Posted By Claire on April 21, 2012
At 11pm on Saturday 21st April 1509, Henry VII died. He had known that he was dying for some time and had retired to Richmond at the end of February to spend his last days there.
There is an excellent chapter, “The Art of Dying”, in Thomas Penn’s “Winter King”, in which he describes how Henry VII prepared himself and his kingdom for his death. John Fisher, the bishop Henry’s son would end up executing, was the main person helping the King through those last days. However, it wasn’t spiritual comfort he offered, “he interrogated Henry relentlessly, in the way that priests did in order to bring the dying to a ‘wholesome fear and dread’ of their sinful condition”. Poor Henry! Henry promised that there would be a “true reformation of all them that were officers and ministers of his laws” if God spared him. It wasn’t to be.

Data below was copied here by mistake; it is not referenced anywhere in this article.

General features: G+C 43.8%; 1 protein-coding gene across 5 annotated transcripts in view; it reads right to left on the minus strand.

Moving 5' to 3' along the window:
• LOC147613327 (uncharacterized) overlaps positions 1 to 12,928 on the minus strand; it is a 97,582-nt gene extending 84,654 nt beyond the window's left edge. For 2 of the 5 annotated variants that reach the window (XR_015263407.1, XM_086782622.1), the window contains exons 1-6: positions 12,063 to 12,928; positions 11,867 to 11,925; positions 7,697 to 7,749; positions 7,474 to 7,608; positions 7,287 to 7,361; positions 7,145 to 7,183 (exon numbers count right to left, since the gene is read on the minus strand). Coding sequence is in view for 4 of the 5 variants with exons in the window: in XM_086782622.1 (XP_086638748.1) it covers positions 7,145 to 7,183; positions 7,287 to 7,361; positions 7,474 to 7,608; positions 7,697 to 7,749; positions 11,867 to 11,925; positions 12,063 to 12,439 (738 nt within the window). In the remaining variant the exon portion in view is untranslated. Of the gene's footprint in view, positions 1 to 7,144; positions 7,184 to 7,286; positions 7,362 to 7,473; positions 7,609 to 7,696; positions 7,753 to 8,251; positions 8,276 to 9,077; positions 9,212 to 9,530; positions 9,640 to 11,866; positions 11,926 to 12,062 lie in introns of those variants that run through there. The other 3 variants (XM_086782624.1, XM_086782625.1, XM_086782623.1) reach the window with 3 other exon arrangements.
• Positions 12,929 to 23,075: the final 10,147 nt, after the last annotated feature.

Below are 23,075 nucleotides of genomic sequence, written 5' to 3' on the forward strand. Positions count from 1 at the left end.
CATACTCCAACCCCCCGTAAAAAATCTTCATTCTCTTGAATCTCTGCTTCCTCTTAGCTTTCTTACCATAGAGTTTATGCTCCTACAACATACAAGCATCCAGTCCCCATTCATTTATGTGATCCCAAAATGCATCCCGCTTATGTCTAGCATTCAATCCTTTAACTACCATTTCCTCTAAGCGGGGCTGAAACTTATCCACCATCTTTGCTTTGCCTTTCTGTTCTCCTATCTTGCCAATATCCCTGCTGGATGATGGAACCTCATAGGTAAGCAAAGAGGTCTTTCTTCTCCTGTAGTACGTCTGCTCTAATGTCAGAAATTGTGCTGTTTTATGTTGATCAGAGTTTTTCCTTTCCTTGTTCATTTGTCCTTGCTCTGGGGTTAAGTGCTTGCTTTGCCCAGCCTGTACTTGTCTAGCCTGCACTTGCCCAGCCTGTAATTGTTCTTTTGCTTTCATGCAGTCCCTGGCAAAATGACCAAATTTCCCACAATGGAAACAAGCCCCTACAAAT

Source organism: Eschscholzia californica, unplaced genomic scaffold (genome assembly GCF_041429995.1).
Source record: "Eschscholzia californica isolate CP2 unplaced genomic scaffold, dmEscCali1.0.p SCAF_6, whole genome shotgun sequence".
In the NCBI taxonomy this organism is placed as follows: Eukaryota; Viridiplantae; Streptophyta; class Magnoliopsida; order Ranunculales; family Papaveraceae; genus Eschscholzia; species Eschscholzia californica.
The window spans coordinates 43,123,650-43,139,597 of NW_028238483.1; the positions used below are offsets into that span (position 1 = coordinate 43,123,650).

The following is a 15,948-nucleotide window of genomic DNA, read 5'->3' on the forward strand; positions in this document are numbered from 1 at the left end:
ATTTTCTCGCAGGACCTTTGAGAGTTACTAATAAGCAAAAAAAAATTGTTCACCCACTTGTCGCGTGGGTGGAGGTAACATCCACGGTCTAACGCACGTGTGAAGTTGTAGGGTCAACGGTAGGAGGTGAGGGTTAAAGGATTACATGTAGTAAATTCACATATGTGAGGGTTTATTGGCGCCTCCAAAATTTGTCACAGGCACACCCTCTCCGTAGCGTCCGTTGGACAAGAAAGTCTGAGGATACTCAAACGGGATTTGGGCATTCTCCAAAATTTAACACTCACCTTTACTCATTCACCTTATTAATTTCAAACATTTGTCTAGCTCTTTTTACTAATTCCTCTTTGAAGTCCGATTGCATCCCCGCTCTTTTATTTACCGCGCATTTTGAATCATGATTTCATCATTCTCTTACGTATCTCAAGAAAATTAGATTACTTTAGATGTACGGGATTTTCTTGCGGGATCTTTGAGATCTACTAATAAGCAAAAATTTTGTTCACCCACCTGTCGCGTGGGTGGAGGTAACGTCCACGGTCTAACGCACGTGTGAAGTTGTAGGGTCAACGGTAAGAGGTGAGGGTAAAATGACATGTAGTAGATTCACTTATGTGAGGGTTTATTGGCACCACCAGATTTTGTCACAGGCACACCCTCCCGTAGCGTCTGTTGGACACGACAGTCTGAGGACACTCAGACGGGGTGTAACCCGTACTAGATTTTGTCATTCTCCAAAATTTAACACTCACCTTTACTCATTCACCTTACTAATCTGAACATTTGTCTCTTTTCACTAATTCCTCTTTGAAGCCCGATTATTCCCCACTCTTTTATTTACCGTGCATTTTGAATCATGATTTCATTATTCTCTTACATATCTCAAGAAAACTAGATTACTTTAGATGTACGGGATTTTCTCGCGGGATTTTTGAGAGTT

Penn describes how the King “made an exemplary death”, kissing the crucifix, beating it against his chest and then holding a taper to light his path as he slipped away. His death was kept secret for two days, being announced to the Knights of the Garter at their St George’s Day feast on 23rd April. It was not announced to the public until 24th April.
It was the end of Henry Tudor, the man who had beaten Richard III at the Battle of Bosworth Field, starting a new dynasty. The throne passed successfully (a feat in itself) to his son, also named Henry, who became Henry VIII.
Notes and Sources
- Winter King, Thomas Penn, p333-351